Hank Stuever
Hank Stuever

Lifetime’s ‘Lizzie Borden Took an Ax’: A whack and a miss

Chris Reardon/Lifetime - Christina Ricci stars as Lizzie Borden in Lifetime’s “Lizzie Borden Took An Ax.”

They say you can’t libel the dead, but I feel a little sorry for Lizzie Borden anyhow. Acquitted of the gruesome 1892 murder of her father and stepmother at the family’s home in Fall River, Mass., she was instead convicted by playground jump-rope rhymes: We don’t, after all, say Lizzie Borden allegedly took an ax and gave her mother 40 whacks. (And anyhow, sources say, it was only 19 whacks.)

Lifetime’s irresistibly whacky but largely disappointing Saturday-night movie treatment of the subject, “Lizzie Borden Took an Ax,” doesn’t do Borden’s case any favors. Christina Ricci, born to play borderline women with her beautiful bug-eyes, stars as the unhappy 32-year-old who is stuck living at home, like some permanently angry teenager.

Hank Stuever

Hank Stuever is The Washington Post’s TV critic and author of two books, “Tinsel” and “Off Ramp.”


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Aside from some weirdness with her strict father and unsympathetic stepmother, it’s difficult to understand Lizzie’s motive for (allegedly!) killing them, at least in this telling. Mostly they just cramped her style, so she acted on both impulse and strategy, murdering her stepmother first and then waiting for her father to return home from work so she could kill him too.

The movie (written by Stephen Kay) is certainly not a procedural with any interest in building suspense, since there’s never any question that Lizzie’s the killer. We see her swing that ax and cover herself in blood spatter a dozen times or so, mostly because the film doesn’t seem to be able to settle on a structure or decide what tone it’s trying to convey. Ricci gives a merely serviceable performance here, almost as if she’s dividing her total paycheck by the number of sneers and whacks she has to give — and not giving one whack more than 41.

After an initial police inquest, Lizzie burns the dress she was wearing that day and thus implicates herself, launching a sensational trial — or what in 1892 passed for a sensational trial. I’m so dulled to violence on TV (and in life) that I was let down to discover that Borden was only charged with two murders. The playground rhyme would make you think she was a serial killer on a chopping spree; today she’d never stand a chance of making it on “Nancy Grace.”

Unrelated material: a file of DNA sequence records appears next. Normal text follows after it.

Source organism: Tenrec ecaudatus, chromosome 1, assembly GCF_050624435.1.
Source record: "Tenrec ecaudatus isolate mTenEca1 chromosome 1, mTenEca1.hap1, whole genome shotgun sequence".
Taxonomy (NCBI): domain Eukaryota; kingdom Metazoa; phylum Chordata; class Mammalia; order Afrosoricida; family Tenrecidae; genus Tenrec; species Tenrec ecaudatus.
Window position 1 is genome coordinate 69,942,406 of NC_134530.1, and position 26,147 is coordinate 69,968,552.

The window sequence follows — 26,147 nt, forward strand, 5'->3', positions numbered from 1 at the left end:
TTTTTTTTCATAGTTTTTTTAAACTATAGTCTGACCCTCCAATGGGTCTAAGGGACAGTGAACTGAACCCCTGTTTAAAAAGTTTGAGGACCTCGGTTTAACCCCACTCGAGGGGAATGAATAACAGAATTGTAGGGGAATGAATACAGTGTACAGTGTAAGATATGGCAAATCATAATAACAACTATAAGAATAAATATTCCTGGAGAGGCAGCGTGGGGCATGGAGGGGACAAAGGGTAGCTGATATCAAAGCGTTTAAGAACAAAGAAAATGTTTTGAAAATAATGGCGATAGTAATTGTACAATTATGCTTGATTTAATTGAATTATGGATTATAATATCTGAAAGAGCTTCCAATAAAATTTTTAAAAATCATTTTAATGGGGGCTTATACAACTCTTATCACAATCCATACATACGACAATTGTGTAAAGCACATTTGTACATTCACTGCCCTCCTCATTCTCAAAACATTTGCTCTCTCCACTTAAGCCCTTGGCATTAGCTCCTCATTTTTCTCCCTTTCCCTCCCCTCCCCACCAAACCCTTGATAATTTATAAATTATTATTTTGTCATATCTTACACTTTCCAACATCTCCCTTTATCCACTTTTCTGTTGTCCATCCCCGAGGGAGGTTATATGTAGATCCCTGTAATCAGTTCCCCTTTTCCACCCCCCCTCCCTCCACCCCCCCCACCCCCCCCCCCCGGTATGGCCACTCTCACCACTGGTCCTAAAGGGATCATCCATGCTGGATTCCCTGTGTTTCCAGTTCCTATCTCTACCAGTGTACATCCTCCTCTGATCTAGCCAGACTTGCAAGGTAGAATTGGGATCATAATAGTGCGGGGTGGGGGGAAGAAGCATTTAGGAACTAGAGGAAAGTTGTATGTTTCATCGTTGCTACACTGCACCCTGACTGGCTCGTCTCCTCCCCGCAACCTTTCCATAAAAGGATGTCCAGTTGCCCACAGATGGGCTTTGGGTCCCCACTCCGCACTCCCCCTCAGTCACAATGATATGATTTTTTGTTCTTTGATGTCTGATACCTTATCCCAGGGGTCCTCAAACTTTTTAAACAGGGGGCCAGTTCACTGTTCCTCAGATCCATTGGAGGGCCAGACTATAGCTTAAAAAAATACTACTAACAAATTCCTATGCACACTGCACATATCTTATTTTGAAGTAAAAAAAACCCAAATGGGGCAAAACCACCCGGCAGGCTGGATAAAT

In its look and feel, the film (directed by Nick Gomez) is another small step up for Lifetime, which just last weekend successfully lured some 6 million viewers with its buzzy adaptation of “Flowers in the Attic.” The colors in “Lizzie Borden” are filtered and aged to make the film look vaguely, historically gauzy in a creepy kind of way; there’s also a terribly out-of-place alt-blues soundtrack that gives you the feeling that Lizzie might at any moment saunter out and read you tonight’s featured selection of craft brews.

By the tedious second hour, whatever thrill could be had here is gone. You’ve seen the Bordens get whacked this way and that — in flashback form. Not enough time or effort is spent exploring the role that gender played in society’s fascination with the Borden trial; nor do we learn much about how and why the jury issued a not-guilty verdict. Rather than interest you in Lizzie Borden’s chapter in the history of American criminal justice, the movie makes it all seem hollow and unworthy of persisting in cultural memory for as long as it has.

Lizzie Borden Took an Ax

(two hours) airs Saturday at 8 p.m. on Lifetime.

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